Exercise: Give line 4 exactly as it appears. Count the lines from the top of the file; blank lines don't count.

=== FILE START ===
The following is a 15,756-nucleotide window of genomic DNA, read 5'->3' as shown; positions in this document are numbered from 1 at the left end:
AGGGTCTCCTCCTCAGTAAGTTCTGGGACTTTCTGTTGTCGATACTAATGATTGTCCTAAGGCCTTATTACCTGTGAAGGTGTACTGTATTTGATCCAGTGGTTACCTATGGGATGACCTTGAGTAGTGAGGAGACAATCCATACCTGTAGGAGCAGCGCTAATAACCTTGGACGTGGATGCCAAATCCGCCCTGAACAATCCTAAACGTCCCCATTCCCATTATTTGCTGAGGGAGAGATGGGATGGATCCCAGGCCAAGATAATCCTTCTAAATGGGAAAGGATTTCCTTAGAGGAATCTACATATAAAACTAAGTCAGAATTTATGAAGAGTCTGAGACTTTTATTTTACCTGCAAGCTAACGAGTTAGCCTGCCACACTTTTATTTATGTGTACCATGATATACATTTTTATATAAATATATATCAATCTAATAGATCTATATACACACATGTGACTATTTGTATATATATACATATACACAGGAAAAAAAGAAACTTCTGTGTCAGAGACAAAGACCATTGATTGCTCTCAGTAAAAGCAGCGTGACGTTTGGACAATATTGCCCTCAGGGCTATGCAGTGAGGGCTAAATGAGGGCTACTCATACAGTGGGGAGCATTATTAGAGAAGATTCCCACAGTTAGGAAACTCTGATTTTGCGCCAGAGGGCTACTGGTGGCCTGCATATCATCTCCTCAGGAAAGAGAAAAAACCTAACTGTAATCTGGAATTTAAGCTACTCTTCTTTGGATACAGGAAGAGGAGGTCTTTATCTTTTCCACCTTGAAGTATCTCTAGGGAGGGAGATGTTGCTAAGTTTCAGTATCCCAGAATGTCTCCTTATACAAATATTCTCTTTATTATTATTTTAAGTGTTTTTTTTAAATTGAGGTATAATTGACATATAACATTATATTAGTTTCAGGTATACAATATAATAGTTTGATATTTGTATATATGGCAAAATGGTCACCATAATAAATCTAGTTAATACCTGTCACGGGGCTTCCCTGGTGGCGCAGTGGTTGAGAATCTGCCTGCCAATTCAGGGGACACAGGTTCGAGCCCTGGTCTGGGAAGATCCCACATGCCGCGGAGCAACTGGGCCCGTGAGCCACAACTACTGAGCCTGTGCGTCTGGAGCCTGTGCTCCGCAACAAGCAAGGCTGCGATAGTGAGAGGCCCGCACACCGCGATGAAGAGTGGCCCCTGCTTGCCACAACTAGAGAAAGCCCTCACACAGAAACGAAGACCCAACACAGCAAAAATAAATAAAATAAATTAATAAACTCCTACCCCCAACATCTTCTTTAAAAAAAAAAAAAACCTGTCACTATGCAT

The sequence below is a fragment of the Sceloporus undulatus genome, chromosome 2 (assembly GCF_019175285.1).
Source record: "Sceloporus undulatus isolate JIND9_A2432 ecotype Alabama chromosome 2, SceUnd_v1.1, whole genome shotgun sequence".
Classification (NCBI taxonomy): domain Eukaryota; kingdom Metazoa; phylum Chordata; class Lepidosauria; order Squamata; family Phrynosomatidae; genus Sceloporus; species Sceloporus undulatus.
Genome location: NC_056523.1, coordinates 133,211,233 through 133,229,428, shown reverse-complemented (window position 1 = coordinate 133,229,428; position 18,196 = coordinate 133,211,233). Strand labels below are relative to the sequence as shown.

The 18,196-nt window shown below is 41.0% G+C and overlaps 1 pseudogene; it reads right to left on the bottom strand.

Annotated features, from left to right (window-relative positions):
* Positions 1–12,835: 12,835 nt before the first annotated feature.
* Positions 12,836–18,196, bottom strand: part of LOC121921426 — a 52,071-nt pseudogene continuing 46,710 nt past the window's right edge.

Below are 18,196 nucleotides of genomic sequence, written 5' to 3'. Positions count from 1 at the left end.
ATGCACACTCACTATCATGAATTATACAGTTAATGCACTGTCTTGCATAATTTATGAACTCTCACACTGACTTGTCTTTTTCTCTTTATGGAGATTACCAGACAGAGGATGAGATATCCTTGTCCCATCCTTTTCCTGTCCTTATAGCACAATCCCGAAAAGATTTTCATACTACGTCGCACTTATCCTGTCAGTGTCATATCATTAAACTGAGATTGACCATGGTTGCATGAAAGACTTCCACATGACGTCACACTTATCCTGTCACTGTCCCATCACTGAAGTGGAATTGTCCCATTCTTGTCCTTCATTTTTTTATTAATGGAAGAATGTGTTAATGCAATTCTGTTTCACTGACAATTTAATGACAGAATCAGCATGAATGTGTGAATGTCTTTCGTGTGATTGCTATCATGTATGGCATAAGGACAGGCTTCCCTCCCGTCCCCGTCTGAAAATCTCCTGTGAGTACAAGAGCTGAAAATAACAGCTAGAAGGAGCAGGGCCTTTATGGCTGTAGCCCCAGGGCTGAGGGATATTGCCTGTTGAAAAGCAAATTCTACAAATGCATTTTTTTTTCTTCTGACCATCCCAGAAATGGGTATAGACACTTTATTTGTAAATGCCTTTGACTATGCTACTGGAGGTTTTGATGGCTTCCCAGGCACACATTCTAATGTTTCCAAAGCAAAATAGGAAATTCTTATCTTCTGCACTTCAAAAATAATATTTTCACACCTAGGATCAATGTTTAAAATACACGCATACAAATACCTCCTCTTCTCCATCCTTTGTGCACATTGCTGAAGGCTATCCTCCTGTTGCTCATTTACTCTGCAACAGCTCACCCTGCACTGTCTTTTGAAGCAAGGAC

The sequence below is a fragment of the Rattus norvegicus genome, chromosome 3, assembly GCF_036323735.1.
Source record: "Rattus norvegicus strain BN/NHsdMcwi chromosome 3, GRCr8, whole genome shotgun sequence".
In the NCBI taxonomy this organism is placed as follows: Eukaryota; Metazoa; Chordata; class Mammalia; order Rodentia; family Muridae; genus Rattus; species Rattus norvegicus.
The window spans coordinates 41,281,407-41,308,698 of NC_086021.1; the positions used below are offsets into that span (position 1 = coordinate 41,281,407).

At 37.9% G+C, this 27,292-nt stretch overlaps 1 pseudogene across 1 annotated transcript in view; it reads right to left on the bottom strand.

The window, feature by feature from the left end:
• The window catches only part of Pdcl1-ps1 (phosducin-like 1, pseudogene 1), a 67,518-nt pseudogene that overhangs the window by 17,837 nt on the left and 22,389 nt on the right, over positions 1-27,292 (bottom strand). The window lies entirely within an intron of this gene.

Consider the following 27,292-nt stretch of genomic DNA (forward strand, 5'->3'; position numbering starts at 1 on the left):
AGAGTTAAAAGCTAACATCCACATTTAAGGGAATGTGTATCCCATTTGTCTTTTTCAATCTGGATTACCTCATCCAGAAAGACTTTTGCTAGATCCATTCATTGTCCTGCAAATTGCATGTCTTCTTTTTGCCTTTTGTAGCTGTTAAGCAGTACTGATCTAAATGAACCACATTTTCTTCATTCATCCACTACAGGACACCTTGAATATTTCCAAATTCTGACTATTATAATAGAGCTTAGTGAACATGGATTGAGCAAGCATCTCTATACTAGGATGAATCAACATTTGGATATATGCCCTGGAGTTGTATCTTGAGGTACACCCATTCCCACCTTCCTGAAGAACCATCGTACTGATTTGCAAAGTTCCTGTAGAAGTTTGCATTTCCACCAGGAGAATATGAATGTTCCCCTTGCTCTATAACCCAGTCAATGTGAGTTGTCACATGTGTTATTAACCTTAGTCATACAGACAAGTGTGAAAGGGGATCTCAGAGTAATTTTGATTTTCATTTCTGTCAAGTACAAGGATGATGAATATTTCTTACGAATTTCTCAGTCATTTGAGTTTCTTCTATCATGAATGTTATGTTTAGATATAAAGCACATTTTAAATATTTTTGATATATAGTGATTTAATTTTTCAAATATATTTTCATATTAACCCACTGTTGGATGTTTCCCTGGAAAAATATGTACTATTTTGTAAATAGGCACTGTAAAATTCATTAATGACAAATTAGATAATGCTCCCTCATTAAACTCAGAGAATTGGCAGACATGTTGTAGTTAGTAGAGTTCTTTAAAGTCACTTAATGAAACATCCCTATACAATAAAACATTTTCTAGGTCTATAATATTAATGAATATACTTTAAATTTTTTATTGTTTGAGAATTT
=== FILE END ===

Source record: "Sceloporus undulatus isolate JIND9_A2432 ecotype Alabama chromosome 2, SceUnd_v1.1, whole genome shotgun sequence".